Projector Resolution Guide

Steve Scott

Updated on

When you purchase a projector, be it for personal use or for use in a classroom setting, you want as clear of an image as possible. A clear image more easily transmits ideas and will not distract the viewer. While there are a number of factors that will determine how clear of an image you get with your projector, two prominent factors include image resolution and color resolution.

In this guide we will look at both and discuss how they impact image quality. Let's get into it!

Image Resolution

image resolution comparison

The image that you see projected onto the projector screen is made up of a number of little dots. Each dot represents a small fraction of the composite image. You can compare what your projector does to what a paper shredder does. If you took an image on a piece of paper and ran it multiple times through a shredder, you would be left with a bunch of small pieces of paper, which on their own would not produce a clear image. However, if you took all of those little piece of paper and organized them properly, you would be able to re-create image that was sent through the shredder.

This is a basic explanation of what your projector does. An image is transmitted to your projector. That image is broken down into millions of little bits known as pixels. Your projector takes those pixels and transmits them onto a screen in an organized manner. This is what creates the image that you see.

What Is Resolution?

Image resolution is typically described using PPI. This measurement describes the number of pixels that are displayed in each inch of an image.

resolution per ppi

The higher the resolution, the more pixels there are in each inch. Higher resolution means a higher quality or a crisper image. When an image has lower resolution, there are fewer pixels per inch. Lower resolution images not only have less clarity, but if the image is made large, like what you would see with a projector, the pixels become visible and make the image even less appealing to look at.

A projector that has a higher resolution is able to deliver an image that has better detail. Resolution can be described in two different ways. The first way is with an acronym, including:

  • HD
  • WXGA
  • XGA
  • SVGA

The other way would be using a number to display the vertical and horizontal pixels that the projector is capable of displaying. This is represented by the width and the height.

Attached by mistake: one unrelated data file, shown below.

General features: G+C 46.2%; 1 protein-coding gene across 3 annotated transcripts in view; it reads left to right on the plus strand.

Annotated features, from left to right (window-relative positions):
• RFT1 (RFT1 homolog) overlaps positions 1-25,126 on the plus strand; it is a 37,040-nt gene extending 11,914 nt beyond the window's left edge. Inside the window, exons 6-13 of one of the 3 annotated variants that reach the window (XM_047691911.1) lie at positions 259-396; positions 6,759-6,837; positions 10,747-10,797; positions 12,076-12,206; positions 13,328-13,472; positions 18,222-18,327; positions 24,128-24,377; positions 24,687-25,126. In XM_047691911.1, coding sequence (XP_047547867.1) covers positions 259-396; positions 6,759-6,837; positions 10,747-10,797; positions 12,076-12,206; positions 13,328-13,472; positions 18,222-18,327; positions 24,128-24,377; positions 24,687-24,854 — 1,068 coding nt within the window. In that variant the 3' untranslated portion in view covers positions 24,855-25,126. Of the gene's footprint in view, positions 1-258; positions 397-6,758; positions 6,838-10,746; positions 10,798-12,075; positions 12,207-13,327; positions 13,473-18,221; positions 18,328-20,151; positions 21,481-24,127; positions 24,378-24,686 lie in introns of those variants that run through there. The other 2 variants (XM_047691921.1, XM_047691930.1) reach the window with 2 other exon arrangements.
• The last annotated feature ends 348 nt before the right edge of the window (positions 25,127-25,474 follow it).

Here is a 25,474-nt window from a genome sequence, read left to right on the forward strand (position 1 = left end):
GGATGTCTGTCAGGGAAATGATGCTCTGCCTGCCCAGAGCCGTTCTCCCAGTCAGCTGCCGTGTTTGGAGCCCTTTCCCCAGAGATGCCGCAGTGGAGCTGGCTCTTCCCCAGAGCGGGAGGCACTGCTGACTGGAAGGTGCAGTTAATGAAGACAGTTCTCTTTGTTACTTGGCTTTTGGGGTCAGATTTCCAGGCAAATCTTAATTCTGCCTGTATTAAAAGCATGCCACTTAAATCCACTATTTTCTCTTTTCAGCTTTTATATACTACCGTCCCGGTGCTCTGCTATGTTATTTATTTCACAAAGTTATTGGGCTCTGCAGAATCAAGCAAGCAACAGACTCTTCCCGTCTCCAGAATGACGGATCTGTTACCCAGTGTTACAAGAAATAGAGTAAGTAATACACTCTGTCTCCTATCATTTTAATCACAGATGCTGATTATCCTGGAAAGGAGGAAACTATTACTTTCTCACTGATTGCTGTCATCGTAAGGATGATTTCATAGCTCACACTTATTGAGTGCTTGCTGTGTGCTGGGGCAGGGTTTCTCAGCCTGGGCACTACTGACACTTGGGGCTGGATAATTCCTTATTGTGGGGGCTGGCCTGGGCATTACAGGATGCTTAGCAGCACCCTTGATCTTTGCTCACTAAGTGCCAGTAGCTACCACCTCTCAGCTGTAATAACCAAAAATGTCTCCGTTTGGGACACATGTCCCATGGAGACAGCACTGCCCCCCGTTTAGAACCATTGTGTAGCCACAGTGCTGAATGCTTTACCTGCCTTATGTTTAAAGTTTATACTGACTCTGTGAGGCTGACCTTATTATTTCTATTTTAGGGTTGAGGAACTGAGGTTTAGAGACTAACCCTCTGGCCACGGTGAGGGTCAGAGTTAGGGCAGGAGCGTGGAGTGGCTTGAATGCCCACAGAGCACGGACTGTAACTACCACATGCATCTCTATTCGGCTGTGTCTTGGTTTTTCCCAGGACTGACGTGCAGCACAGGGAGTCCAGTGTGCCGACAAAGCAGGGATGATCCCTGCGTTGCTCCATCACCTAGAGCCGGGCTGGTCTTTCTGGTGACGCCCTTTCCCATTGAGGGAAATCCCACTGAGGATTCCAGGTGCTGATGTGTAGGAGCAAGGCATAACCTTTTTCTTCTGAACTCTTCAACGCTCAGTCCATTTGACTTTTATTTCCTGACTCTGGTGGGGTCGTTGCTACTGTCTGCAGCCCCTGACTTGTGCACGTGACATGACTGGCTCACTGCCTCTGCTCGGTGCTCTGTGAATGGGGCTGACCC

Some common examples include:

  • SVGA= 800x600
  • XGA = 1024 x 768
  • HD 720 = 1280 x 720
  • HD = 1920 x 1080
svga resolution

This means that if you purchase an XGA projector, the projected image would be 1024 pixels in width and 768 pixels in height. The more pixels, the better the image detail you will see, especially as you enlarge the projected image.

If you select the 4:3 ratio, your options would be XGA and SVGA. Since XGA has a higher resolution, it would deliver a better quality image if everything else was equal, including the screen and the projector used.

See related - best hd projectors and best 4k projectors

The Cost Factor

The higher the resolution projector you purchase, the more you should expect to pay. Because a lot of information is presented in HD, many professionals opt to purchase a projector with these capabilities. XGA projectors can be purchased at a decent price. They offer resolution that is more than adequate for the majority of classroom settings.

It is good to think about the material that you are going to present and then select your projector accordingly. For example, if you are going to use Apple’s iMovie application, you should note that they require XGA as a minimum video resolution.

See related - best cheap projectors

Color Resolution

color resolution

Color resolution shares a lot in common with image resolution. The difference is that in this case we are discussing the number of colors that each pixel can generate. The more colors that can be generated within a pixel, the more real to life the image will be.

When digital production was in its infancy during the 1990’s, being able to reproduce 16 million colors per pixel was thought to be phenomenal. Today, the industry has moved well beyond that. Modern projectors are able to produce in excess of 68 billion colors per pixel. This explains why images have taken on a more life-like quality.

color resolution chart

An easy way to think about these two concepts is that image resolution describes image detail as well as color detail. Just about every projector is going to offer similar color details. Where you will see a difference is in the image detail. Different projectors offer different levels of image detail. Take the time to consider the material that you will present with your projector. Then choose the right pixel resolution for your situation.

To learn more about projector technology, please check my guides to:

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